However, to merge the Department of Education with the Department of Labor and redirect its purpose toward DeVos’s beloved “workforce programs,” which explicitly aim at making students good workers rather than good citizens, would be to steer it away from its imperative mission. That would threaten the very foundations of our democracy.


Public School Teacher Tweets The Unacceptable- Will He Get Fired?

The viral video chronicling the reprehensible and unacceptable actions of an adult assaulting a teenager in a Houston area Whataburger, was simply disturbing and indicative of the insane reality that a certain percentage of the left has traded decency and tolerance for blatant criminality. The shoddy and pervading mentality that all forms of harassment and attacks on Trump supporters are justified, regardless of the age of the individual, is certainly not protected by the First Amendment and deserves a swift and decisive retaliation.

Not only did 30-year-old Kino Jimenez forcefully toss a drink into the face of Hunter Richard, and proceeded to steal the MAGA hat once donned by the 16-year-old, but to add insult to injury, a public school teacher weighed in on the controversy with a disgusting tweet, writhing in the bullying undertones of a sociopathic cretin. In a story that makes one cringe, Fox News reports that educator Jogi Pattisapu not only crossed the line, but set back teacher-student relations five decades, with this absolutely brilliant articulation of everything that is wrong with certain people on one side of the political spectrum, in defending the actions of Jimenez.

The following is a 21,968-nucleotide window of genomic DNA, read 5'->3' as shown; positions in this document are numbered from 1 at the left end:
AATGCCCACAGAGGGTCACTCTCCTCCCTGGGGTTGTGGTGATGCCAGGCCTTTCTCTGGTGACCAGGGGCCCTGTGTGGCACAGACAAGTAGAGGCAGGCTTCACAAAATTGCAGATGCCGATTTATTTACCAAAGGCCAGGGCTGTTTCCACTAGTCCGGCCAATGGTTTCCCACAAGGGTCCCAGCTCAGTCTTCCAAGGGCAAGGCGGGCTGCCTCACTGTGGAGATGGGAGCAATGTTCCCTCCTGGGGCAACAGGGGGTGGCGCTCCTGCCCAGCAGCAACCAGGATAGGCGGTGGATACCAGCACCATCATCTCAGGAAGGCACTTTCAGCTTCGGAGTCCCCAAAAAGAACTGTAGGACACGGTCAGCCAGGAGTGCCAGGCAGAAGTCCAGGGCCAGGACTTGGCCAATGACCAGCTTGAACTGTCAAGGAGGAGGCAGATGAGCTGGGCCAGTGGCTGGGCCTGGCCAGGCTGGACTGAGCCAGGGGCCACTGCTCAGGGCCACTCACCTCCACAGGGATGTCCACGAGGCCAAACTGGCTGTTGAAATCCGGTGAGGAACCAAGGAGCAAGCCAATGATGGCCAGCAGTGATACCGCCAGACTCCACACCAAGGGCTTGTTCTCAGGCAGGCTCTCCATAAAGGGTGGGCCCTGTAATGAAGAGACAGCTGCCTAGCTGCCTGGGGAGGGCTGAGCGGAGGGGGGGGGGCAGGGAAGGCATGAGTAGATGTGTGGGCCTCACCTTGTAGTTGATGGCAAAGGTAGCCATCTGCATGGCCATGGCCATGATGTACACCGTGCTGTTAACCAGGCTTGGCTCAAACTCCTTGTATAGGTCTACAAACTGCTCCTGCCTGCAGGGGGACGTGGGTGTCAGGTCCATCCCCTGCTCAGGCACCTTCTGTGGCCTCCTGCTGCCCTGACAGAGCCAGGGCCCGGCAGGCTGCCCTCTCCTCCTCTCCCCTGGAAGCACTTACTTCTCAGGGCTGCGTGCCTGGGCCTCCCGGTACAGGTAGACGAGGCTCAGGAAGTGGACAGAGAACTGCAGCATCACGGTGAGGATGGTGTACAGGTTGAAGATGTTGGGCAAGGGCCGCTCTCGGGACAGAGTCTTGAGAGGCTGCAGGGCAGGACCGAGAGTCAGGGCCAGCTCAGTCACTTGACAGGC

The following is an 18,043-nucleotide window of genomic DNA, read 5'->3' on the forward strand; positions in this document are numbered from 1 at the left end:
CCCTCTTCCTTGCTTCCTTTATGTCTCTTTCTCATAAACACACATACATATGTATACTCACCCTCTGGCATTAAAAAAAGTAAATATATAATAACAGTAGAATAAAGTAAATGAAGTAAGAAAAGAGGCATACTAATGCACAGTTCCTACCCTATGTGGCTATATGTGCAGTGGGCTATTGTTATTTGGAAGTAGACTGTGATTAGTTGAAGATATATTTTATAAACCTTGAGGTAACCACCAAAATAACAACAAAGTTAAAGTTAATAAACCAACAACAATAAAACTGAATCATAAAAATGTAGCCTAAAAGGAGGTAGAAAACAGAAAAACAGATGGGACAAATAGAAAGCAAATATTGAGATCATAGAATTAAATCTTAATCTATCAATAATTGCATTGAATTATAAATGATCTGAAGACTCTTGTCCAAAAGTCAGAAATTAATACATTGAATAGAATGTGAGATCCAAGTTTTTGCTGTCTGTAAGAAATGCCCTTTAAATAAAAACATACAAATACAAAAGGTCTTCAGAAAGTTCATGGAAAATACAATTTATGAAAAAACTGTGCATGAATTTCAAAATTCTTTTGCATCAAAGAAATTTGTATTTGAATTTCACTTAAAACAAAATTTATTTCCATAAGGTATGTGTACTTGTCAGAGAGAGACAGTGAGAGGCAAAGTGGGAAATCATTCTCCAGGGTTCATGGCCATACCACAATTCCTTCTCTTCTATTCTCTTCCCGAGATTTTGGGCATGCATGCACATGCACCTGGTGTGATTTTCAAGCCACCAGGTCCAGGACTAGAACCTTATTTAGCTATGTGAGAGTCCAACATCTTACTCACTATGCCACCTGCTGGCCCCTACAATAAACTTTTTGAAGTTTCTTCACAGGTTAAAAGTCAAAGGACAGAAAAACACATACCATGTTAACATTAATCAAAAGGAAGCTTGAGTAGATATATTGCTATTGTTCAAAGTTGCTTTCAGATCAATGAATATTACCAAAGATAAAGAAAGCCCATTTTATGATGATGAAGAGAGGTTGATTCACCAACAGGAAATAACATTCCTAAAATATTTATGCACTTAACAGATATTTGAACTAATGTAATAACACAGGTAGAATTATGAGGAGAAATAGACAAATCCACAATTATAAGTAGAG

In his concise statement plagued by oversimplifications, cognitive dissonance and inappropriate language, Pattisapu, who teachers social studies (Indoctrinating lectures?), proves that he has no business interacting with young people, let alone influencing the raw minds of pupils with a noxious bias aligned with the Cultural Revolution. Unfortunately, thanks to the multi-billion dollar industry of public education unions, he will most likely not be fired and earn some form on condemnation for his tireless work in fighting for human rights.

Double newsflash- Pick on somebody your own size, and as a public school teacher it is an unwritten rule that you sacrifice your right to act as an extremist, when your paycheck is made possible by the taxpayer. And then you drop an expletive specifically targeting Trump supporting minors?

My ex is a private school teacher, who puts in her 12 hours a day, because she genuinely cares for each and every student, regardless of race, religion or political viewpoint. She would never, and I repeat never even consider a reprehensible verbal or social network attack on a student, even in the most challenging and intense moments of dealing with a room full of high school freshmen for nine months out of the year (She is an English teacher and it is utterly stunning the frequency of students who use texting language in their first essays. Yikes!). She also subscribes to the wisdom of separating work from her personal politics. Wow, what a concept!